Thought provoking and brilliant post. Caste discrimination is what holding India’s progress.
From the perspective of academia, most people believe in equality and freedom very passionately. However, I have noticed that very few people practise what they believe.
Kudos to Asha and Gopal .
Yes, Rakesh. There is a gap between believing in equality and actually practising it. This is true of other values as well. Asha and Gopal are among the few people for whom this gap does not exist. They are an inspiration to all!
Such a heart warming story.
yes.. we need more of such people.
Yes, Pixie, we need more people like Asha, Gopal and Rehman, who practise true equality. Let’s try to be like them!
Asha and Gopal are definitely not normal mortals like us! Many of us are willing to help a neighbor, give money to relatives or friends in need, do volunteer work in the community, and so on and so forth. Their action, as casual and natural as it seems to them, is to me of a very god-like nature. I am not exaggerating. How many of us can replicate this kind of action? After hearing about Asha and Gopal , I would like to try to ‘rise more to the occasion’, when I see an opportunity for establishing Equality arises. I bow to Asha and Gopal.
“How many of us can replicate this kind of action?” That’s a question each one of us must ask ourselves.
I do not agree that Asha and Gopal are not normal mortals. They are very normal mortals like all of us. I agree that very few of us have replicated their action. But any person can replicate their action the day (s)he starts genuinely believing and practising what they said: “It is only a relation of friendship, trust and real concern for the other that makes any relationship mutual and therefore equal.”
A wonderful post – we need more Ashas, Gopals AND Rehmans in this world.
Thank you, Ken, for bringing attention to Rehman as well!
Rehman is a very special human being! I will share some true stories about him in a blog post in the near future.
From many of your blog posts, I know that you have practised genuine equality during your long stay in Bangladesh. You and your Bangladeshi friends (whom you consider your family) are role models like Asha, Gopal and Rehman.
The story is really nice. It represents true triumph in our society. I also agree with your premise that we mostly fight for injustice when we are in the weaker position. A woman may fight for equal rights for equity in the chores she does. But she has no qualms in exploiting her house help. Thank you for sharing this with us.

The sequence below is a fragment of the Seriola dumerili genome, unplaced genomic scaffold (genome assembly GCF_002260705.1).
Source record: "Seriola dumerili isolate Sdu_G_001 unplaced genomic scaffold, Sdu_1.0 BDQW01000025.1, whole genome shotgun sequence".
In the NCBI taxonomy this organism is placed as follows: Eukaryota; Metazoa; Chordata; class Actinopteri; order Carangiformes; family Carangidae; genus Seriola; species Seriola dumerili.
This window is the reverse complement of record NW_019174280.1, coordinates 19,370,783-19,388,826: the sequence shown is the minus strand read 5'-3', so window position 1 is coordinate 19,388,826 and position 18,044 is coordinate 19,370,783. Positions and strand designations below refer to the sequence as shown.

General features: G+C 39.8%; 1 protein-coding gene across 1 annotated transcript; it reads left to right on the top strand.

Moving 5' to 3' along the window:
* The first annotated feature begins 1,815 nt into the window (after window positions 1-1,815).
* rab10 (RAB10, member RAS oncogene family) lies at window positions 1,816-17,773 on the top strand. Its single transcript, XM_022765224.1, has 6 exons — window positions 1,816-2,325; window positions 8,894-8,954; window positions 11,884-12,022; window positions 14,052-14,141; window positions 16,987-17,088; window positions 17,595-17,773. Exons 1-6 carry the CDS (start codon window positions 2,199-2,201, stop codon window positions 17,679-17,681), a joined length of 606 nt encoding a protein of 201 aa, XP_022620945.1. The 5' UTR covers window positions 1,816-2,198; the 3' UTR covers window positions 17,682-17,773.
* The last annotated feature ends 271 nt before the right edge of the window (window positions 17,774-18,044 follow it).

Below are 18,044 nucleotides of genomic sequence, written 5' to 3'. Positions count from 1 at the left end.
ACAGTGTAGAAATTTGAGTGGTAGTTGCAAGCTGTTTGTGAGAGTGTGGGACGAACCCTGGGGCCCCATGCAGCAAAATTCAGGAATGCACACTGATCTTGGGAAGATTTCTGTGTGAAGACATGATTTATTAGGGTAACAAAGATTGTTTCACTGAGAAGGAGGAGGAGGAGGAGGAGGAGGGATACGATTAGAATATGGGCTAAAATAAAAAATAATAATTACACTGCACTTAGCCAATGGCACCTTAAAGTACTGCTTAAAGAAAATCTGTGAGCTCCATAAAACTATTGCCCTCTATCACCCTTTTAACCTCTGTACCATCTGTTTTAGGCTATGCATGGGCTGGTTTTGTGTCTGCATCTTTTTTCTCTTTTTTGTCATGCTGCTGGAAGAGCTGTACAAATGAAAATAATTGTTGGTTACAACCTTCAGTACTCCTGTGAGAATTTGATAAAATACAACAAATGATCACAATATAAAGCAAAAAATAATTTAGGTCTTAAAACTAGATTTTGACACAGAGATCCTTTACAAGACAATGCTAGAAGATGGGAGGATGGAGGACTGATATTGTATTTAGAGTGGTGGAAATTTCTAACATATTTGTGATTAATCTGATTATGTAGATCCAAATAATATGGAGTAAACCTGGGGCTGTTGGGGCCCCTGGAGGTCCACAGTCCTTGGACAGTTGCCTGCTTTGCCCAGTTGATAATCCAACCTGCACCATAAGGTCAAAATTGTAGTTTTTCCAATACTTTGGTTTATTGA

Rachna, almost all of us, consciously or unconsciously, are guilty of double standards in our attitude to equality. Realising and accepting this is the first step. We must all make genuine efforts to remove all kinds of inequality.
Very nice story!! It is true that often we measure people based on their social or financial standing, while a person should be judged on their goodness.
I agree that, sadly, most of the time, we measure people based on their wealth, social standing, power or ‘connections’. However, I do not agree that “a person should be judged on their goodness.”
Why at all do we have to measure or judge anybody?
This is a very nice example of equality in practice. All their education is not wasted and it shows their mental maturity to rise above societal attitudes. Of course in this case there is a long term personal relationship transcending a generation and both Asha and Gopal have reinforced human values by showing that these are things to be cherished. And what a good example to set for the 12-year old … may he live in a better world!
Venkat, you’ve raised a valid point about the impact on Salim, Rehman’s 12 years old (at that time) son. I will check about this and share in a future post.
This is such an inspiring story. I wish I could be like Asha and Gopal. I admit I’m not. I do try and treat the weaker section with compassion but I’m yet to reach the point where I treat them equally. Too many prejudices ingrained. Sad and embarrassing to admit, but true. Hope to be there some day soon. Thanks for sharing this.
Asha and Gopal are inspirations that we all need…to allow our hearts to be generous and big enough to embrace all. It reminds me of Mother Teresa’s saying on prayer…She said prayer expands our hearts to receive God’s gift of himself…which we can, in turn, open up to others.